[…] The first reason I believe this research will be beneficial to humans and scientists is because Europa has liquid water, which is rarely, if not never, found on other planets besides Earth. This means that Europa has at least one of three main components needed for humans to thrive and survive. Europa also hosts key elements needed for humans to survive – oxygen, nitrogen and hydrogen – which suggests we could somewhat find and get oxygen and water. Compared to other planets with thick atmospheres, high temperatures or gas planets, they don’t contain liquid water, although they may contain deltas or frozen lakes. This gives Europa an advantage over these planets, as they have something which planets do not have, except for Earth. Since Europa also has flowing water, scientists could study as a terrestrial analogue and try to find an area similar to the flowing river or lake underneath the surface of the moon Europa.
[…] This mission is crucial in human advancement as it will definitely deepen our understanding of Mars. […] This will help us to understand our solar system more in depth but that is for the future first we have to get to Mars. This would greatly improve the quality of our lives. Let us say we do find extra- terrestrial life this tells us life can exist outside of Earth which if one day we need to move we have a location to go. It would be a way to assure the survival of humanity in the case something bad occurs in the future to our planet who know climate change might make us have to leave our beloved Earth.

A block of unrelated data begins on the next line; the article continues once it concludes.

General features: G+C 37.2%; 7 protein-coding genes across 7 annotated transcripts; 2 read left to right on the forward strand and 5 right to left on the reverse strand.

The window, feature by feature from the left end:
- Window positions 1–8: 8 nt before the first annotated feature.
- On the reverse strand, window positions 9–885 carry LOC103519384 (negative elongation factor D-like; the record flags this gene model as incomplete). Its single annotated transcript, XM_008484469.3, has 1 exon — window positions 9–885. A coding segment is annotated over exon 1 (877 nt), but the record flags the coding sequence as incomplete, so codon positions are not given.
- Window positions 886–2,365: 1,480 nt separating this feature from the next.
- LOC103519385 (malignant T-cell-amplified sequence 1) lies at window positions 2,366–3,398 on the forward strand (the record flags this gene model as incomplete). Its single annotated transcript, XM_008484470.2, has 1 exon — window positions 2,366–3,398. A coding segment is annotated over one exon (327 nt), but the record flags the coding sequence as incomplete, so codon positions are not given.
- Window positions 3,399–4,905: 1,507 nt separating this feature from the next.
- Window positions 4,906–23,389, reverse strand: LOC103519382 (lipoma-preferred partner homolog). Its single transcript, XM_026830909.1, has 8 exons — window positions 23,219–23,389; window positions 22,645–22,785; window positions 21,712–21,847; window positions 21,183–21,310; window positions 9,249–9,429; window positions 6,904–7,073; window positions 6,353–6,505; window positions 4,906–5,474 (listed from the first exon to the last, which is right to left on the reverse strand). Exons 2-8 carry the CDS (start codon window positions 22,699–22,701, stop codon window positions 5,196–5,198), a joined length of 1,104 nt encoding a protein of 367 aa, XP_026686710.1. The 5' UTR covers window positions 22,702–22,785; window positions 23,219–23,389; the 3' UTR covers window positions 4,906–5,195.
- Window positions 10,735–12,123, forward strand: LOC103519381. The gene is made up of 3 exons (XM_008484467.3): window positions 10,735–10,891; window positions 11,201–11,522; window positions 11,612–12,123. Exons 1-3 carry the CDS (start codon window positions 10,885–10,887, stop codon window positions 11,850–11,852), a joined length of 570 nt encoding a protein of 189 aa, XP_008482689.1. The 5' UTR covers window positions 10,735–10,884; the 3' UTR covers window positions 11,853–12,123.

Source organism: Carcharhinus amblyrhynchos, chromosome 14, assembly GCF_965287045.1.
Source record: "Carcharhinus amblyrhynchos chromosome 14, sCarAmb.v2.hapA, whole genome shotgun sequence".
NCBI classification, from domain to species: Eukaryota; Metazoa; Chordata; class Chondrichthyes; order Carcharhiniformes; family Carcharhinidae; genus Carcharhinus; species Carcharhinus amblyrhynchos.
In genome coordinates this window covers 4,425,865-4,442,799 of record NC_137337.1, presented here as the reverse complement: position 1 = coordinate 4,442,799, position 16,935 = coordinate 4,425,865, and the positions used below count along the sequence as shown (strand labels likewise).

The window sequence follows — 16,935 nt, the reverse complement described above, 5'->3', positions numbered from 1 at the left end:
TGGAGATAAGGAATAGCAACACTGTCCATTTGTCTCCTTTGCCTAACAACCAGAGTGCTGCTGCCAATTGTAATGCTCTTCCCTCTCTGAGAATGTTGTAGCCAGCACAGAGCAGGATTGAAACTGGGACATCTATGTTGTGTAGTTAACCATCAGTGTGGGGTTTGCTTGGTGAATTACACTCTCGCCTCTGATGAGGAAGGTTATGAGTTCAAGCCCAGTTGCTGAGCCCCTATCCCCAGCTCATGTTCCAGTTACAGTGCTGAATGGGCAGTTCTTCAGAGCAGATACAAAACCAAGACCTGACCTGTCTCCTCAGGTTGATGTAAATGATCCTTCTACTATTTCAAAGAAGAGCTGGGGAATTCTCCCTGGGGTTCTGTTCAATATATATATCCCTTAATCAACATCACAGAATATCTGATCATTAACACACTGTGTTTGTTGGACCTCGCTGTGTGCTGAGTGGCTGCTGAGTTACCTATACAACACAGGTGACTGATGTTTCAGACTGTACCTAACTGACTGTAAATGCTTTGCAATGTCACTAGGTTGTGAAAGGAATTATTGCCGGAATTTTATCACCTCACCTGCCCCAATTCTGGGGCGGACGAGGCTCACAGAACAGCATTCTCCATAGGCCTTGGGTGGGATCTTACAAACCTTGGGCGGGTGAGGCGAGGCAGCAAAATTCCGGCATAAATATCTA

Inspiring Stories – Instagram Infographics to Share Space Science
In this EPEC Inspiring Outreach Story, Lanre Logan, Space Exploration Systems Masters student at the University of Leicester, tells us how to share passion for science on Instagram.
I love sharing what I’m passionate about; you might know the feeling. There’s a topic you’re enthralled with, and it’s all you can manage not to talk to your friends about it…all the time! When it comes to science it can be exactly the same, except in this case it’s vitally important that we share this information with others.
By communicating science to a few friends, or especially to the wider public, you are helping the scientific method work. Afterall, who are these discoveries being made for if not the wider world? On a local scale, sharing a scientific tidbit or a recent discovery could lead somebody to think “Huh. I want to know more”, become inspired, and launch their own career in the field!
Personally, I simply find great satisfaction in getting to the crux of a topic and getting a deeper understanding of how a physical concept works. Furthermore, being able to instil the same feeling in others is even more gratifying.
The rise of social media has made this an even more accessible possibility where people don’t need to sift through endless journals or newspapers to find the latest developments. Simply following their favourite YouTube channel or Instagram page can give them all the science stories they need.
I hadn’t considered all of these possibilities when I began Straight Outta Quantum (I hope you get the pun), but I am all the more satisfied for knowing them now.